Sharp said that Morton Buildings are across the nation with offices in more than 40 states. “Morton brings jobs to communities and, of course, access for sales consultants to have buildings for costumers to look at,” he added. “What people don’t realize is that the sales consultant is the onsite project planner when constructing a Morton building.”

Another innovation that separates Morton from its competitors is its warranty that the company provides as evidence of its commitment to quality. This has helped build a solid reputation for Morton. Sharp also believes their unique construction model from beginning to end separates them from any competitors.

“We take a project from excavation to completion,” Sharp explained. “This is something key to our construction teams and we handle the entire project, other companies do not.”

Morton has 11 decades plus of dedicated service and a quality product that employees continue to strive to improve.

“We do all types of structures now,” Sharp pointed out. “People are not familiar with the scope of all that Morton Buildings can provide including residential, commercial, suburban and agricultural markets.”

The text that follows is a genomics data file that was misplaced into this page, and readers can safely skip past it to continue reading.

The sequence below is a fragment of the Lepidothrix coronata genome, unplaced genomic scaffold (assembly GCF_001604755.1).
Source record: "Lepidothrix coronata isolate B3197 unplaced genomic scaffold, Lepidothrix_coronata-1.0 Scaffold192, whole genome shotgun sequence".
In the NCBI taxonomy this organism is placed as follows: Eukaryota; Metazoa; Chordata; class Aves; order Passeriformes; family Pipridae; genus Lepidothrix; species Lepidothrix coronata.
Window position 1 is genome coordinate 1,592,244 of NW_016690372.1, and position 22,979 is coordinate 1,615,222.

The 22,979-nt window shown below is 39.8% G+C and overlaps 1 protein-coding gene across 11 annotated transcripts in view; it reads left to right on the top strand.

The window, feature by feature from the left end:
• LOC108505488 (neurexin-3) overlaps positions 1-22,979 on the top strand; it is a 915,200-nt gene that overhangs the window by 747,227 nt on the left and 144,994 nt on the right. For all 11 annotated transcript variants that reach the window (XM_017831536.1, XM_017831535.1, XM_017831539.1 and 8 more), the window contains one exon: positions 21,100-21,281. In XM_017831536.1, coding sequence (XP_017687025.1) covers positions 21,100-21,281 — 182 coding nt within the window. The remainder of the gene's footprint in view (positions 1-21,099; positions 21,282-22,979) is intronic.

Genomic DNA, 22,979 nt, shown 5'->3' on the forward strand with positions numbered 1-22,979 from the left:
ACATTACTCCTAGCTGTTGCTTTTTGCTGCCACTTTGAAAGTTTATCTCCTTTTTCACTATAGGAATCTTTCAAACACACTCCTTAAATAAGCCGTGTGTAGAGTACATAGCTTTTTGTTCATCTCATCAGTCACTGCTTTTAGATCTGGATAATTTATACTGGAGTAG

As a result of the foundation and framework of the company that Henry Getz and his team built, Morton Buildings is well-positioned to maintain and grow its leadership position in the industry. He has left a legacy and brand name that is a credit to him, his family and the employees of Morton Buildings.

After 113 years of Morton Buildings being family owned, as of May 9, 2017, Morton Buildings is now employee owned. Being employee owned means that they continue the commitment of being an industry leader with a focus on innovative service and quality.

Morton operates in 43 states with 103 construction centers and eight manufacturing plants across the country.

Henry Getz was with the company until his retirement in 2002 and he died on Nov. 3, 2017. He is remembered for his impact and influence to the company and his generosity. He was honored in 2016 by the National Framed Building Association with the Bernon G. Perkins Award recognizing him for his decades of contributions to the industry. It’s largely because of that generosity and his passion for the company that Morton Buildings is now under an Employee Stock Ownership Plan (ESOP).

The National Center for Employee Ownership has conducted research that shows that employee-owned companies perform better and create more jobs than non-employee stock ownership plans.

According to Morton’s press release about the change in Morton ownership, Morton President and CEO John Russell said that employee ownership stimulates enthusiasm and changes lives.

The result is that Morton’s employees will now own one of the 75th largest ESOP companies in the United States.

While Morton’s 1,700 employees continue a rich tradition of customer service and quality, they can remember that it was not a business of chance but rather a company and legacy built from the ground up through Getz’s leadership, forward thinking and innovative drive.

Becky Chaney can be reached at becky.chaney@midwestmessenger.com.